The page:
If you want to avoid the biggest crowds then don’t travel in December and January if you can help it, February onwards things start getting quieter and prices come down slightly.
Where do I start my South Island road trip?
The easiest places to start if you’re flying in would be Christchurch and Queenstown, which both have major airports and rental depots.
If you’re tacking the South Island onto a North Island road trip, or if you’re driving down from the north, you’ll need to get the Interislander or Bluebridge ferry from Wellington to Picton. The ferry trip takes about three and a half hours and you can drive your car/campervan onboard.
We began our trip in Picton after spending a month in the North Island so that’s where this itinerary starts, but you can start the circuit in Queenstown or Christchurch too.
If you’re looking for a shorter trip, I also have a detailed Queenstown to Christchurch road trip with two route options that you could turn into a loop.
The Ultimate South Island Road Trip
For the purposes of making this road trip itinerary easier to read, I’ve included suggested days in each of the destinations. This is purely a recommendation based on my own road trip around the South Island so feel free to swap and change to fit your preferences!
South Island road trip map
This South Island road trip map shows you exactly where this route will take you. Screenshot it to come back to just in case you’re planning your trip while out of WiFi or phone coverage!
Days 1-2: Picton & Marlborough Sounds
How long to stay: 1-2 days
Picton is a sunny port town, and it’s the gateway to the stunning Marlborough Sounds and Blenheim’s wine country. It’s often missed off whirlwind road trips but is well worth a visit for a few reasons, particularly for the chance to swim with dolphins!
Things to do in Picton & Marlborough Sounds
- E-Ko Tours are a local operator who run wildlife tours and dolphin swimming, which was one of the absolute highlights of my South Island trip. The E-Ko team are extremely knowledgeable about these majestic creatures, working closely with DOC to ensure their tours don’t harm the sealife. This should be at the very top of your New Zealand bucket list.
- The Queen Charlotte Track is a 71km hiking trail that will take 3-5 days to complete, however you can do day walks (this day hike package includes a cruise to and from Picton) or mountain biking trips. One end of the trail is a gorgeous little inlet beach called Anakiwa, which is also my favourite freedom camping spot in the area.
- Deliver mail to remote Marlborough Sounds residents and keep your eye out for dolphins and fur seals with the iconic Mail Boat Cruise
Where to stay in Picton
Budget: Anchor Down B&B has cosy rooms with comfy beds and excellent breakfast
Mid-range: Sennen House is a boutique 1886 homestead with beautifully manicured gardens
Luxury: Oxley’s Waterfront Apartment is a fancy apartment right on the main street with a view over the harbour.
Day 3: Blenheim & the Marlborough Wine Region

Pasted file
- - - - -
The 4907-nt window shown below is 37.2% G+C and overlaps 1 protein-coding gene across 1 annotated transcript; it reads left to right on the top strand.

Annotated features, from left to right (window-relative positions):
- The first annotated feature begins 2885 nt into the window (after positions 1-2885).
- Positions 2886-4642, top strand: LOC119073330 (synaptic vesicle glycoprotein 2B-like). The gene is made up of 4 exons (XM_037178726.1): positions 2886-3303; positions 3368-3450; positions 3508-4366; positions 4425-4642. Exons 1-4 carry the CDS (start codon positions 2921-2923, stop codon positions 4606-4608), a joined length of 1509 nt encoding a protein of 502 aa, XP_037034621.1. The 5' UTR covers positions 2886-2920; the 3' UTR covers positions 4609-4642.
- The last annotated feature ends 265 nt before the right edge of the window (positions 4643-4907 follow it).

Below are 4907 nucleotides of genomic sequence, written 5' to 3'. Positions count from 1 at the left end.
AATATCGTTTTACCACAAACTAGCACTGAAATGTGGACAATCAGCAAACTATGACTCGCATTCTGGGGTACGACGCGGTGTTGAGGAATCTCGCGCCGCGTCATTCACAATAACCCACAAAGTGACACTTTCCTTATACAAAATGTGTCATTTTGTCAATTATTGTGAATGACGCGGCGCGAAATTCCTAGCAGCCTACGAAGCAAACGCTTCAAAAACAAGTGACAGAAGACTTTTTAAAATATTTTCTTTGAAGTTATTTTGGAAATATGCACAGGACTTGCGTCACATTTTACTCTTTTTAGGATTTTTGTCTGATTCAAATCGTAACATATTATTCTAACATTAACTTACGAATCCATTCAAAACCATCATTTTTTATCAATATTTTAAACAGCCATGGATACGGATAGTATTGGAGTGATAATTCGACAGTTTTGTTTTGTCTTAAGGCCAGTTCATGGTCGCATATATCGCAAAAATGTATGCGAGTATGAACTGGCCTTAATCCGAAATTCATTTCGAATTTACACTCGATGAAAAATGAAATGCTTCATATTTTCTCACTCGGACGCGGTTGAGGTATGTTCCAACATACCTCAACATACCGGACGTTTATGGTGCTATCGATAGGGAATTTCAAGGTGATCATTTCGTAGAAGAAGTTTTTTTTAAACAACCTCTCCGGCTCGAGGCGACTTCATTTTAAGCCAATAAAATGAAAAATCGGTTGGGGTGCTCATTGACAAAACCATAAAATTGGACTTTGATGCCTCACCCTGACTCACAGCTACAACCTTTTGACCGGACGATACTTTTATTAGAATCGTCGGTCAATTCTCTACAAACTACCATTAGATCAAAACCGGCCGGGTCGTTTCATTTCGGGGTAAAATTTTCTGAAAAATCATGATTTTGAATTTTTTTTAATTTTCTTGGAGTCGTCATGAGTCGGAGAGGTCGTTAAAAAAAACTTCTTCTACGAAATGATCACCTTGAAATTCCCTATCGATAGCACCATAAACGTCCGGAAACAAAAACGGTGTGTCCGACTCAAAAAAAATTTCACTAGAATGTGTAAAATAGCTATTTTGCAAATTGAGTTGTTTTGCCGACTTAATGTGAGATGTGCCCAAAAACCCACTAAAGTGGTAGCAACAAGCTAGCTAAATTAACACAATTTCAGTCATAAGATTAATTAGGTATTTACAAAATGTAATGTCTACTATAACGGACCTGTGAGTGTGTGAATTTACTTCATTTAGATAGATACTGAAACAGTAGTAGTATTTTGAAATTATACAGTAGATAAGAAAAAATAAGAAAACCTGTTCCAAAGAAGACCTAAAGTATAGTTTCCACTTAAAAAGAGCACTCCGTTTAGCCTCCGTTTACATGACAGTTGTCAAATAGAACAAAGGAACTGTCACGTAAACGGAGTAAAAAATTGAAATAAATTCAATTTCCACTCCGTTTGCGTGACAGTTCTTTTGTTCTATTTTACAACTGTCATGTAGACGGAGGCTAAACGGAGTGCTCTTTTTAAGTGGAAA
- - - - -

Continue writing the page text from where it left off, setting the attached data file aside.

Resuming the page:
How to get there: 25 minutes’ drive from Picton or there are direct flights from major cities to Blenheim Airport
How long to stay: Depends on how much wine you want to drink!
Blenheim is in the middle of wine country, and this region is home to something like 150 vineyards which account for 75% of New Zealand’s total wine production. There are plenty of cellar doors to visit, platters to snack on and stunning winery views to enjoy.
Things to do in Blenheim
- Do a self-guided winery bike tour around Blenheim’s vineyards – my favourites are Framinghams and Saint Clair for small business vibes, Wither Hills or Wairau River for next-level food, and Cloudy Bay for a beautiful cellar door experience
- Or explore the wineries by bus tour with a local guide, or hop-on hop-off bus to create your itinerary
- Want to taste test wines without visiting every single winery? Head to the The Wine Station in town, they have a brilliant vending-machine-like set up where you can taste 80 different wines all at one location.
- Aviation enthusiasts will love the Omaka Aviation Heritage Centre, home to a selection of aircrafts and artifacts from WWI and WWII, including planes from LOTR director Sir Peter Jackson’s private collection
- Eat your way around the city – some of the best-rated restaurants are Dodson Street Beer Garden for cheap eats and good beer, Scotch Wine Bar for share plates and delicious wine, and Gramado’s for something fancy
Where to stay in Blenheim
Camping: Wairau Diversion Reserve is a freedom camping spot 15 minutes from Blenheim with an 86% rating on Rankers. For a holiday park check out Spring Creek Holiday Park 8 mins north of the city, it’s got significantly better ratings than the two options in Blenheim itself.
Budget: Alfred’[email protected] is a cheap and cheerful B&B option
Luxury: The Nineteenth is a stunning two-bedroom home nestled between a golf course and a vineyard near Blenheim. We spent a glorious night here and loved the open plan living, comfy beds and panoramic views. The house also comes with two mountain bikes and a set of golf clubs if you want a round!
Day 4: Nelson
Driving time from Picton: You can choose the straight road option (140km) or the scenic option (115km), which both take about two hours. From Blenheim it’s about 1h 45m.
Where to stop on the way
- Cullen Point lookout for views over the Pelorus Sound
- Havelock for lunch, it’s the green-lipped mussel capital
- Pelorus Bridge & River, where the barrel scene of the Hobbit was filmed
How long to stay in Nelson: 1-2 days was enough for us
Nelson is often rated as one of the best cities to live in in New Zealand, with long stretches of beach plus a bustling town, thriving arts scene and some brilliant eateries.